The waist belt itself is critical, as most of a pack's weight is carried on your hips. Make sure you choose one that fits you comfortably while still offering plenty of opportunity for tightening or loosening.

Also consider the type of padding on the back. Softer pads may seem like a draw at first, but they might also soak up sweat and hold heat, for example.

How To Pack That Pack

The way you load your hiking pack should be dictated by the type of hike at hand. If you're going on an overnight (or multiple night) trek, then you're going to have sleeping gear and a shelter of sorts, and these items will only need to be accessed once a day, thus they can be loaded into the bottom of the bag.

If you anticipate rain, keep your poncho or other foul weather gear easy to grab, as getting wet is both unpleasant and radically increases the risk for hypothermia in all seasons. Water purification systems and first aid gear should always be readily available. That of course goes for your water supply itself, too, and your camera.

But beyond those few items (water, emergency gear, e.g.) that you need to access readily and at times quickly, the most important factor when it comes to packing is weight distribution, not accessibility. You need to keep the bulk of your heavy gear as close as possible to the small of your back. That helps to keep it near your center of gravity, which means better balance. Better balance, in turn, means more safety and less fatigue, both crucial factors when you're out in the wilderness.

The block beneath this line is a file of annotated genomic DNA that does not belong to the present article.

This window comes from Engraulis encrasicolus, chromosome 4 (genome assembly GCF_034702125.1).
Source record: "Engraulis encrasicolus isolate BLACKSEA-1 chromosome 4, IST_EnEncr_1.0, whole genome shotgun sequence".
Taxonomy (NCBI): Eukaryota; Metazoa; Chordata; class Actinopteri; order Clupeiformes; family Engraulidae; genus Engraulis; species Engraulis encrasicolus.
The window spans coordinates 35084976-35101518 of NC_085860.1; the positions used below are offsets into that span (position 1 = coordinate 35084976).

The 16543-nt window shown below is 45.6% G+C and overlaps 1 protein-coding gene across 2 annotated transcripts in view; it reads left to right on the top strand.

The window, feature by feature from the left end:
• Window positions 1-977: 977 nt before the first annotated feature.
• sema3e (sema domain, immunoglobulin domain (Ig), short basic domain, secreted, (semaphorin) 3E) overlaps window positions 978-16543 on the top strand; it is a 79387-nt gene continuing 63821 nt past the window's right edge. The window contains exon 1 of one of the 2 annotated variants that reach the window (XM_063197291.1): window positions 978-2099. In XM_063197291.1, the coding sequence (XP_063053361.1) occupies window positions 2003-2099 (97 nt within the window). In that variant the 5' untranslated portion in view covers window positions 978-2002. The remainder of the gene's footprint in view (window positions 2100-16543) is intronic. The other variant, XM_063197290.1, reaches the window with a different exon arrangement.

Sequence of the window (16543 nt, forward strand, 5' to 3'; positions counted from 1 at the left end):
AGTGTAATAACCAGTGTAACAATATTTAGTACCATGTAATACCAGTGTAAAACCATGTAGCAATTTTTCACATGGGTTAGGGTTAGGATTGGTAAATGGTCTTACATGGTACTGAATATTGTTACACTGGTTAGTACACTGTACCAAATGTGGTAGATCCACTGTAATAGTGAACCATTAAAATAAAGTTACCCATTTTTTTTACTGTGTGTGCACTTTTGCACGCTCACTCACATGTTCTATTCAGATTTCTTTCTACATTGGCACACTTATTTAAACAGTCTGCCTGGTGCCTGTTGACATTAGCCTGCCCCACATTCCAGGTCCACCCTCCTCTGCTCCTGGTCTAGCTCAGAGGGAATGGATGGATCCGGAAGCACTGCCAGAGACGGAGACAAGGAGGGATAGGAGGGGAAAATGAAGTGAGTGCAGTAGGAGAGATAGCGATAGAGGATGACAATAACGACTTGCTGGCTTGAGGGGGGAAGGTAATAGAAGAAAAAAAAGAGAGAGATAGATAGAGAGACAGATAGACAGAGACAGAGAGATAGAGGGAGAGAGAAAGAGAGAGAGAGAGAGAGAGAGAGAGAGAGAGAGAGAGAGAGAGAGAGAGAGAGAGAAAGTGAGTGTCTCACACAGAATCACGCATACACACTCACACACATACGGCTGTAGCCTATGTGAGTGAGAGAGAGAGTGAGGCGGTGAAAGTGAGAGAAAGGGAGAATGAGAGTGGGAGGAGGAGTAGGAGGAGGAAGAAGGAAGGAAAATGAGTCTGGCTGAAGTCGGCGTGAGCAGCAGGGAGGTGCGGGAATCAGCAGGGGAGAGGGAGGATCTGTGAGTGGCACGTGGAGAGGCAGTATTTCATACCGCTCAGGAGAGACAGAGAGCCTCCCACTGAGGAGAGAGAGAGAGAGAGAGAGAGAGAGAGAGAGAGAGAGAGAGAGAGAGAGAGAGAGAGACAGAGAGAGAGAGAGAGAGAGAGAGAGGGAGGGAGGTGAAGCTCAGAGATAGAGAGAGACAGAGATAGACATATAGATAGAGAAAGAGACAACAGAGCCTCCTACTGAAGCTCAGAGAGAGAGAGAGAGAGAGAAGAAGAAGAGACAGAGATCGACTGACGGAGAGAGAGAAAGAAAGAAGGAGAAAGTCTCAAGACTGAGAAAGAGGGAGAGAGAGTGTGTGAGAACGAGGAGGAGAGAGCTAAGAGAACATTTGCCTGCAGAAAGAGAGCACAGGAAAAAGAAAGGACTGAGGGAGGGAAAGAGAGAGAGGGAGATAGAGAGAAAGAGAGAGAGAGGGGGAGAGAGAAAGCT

If you're hauling lots of extra water, go ahead and load it low in the bag. If you have lots of clothing for layering purposes (or simply because you're out in the cold) get that up near the top of your load, as it's lighter weight. And be sure to give your pack a few good shakes and bounces once you have loaded, and then check its weight distribution again: things shift around as you move, and even a pack that seems properly loaded can quickly become off balance. Take the time to readjust or even repack during breaks; your back, and the rest of your body, will thank you.


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Last updated on May 16, 2018 by Christopher Thomas

A traveling chef, musician, and student of the English language, Chris can be found promoting facts and perfect copy around the globe, from dense urban centers to remote mountaintops. In his free time he revels in dispelling pseudoscience, while at night he dreams of modern technology, world peace, and the Oxford comma.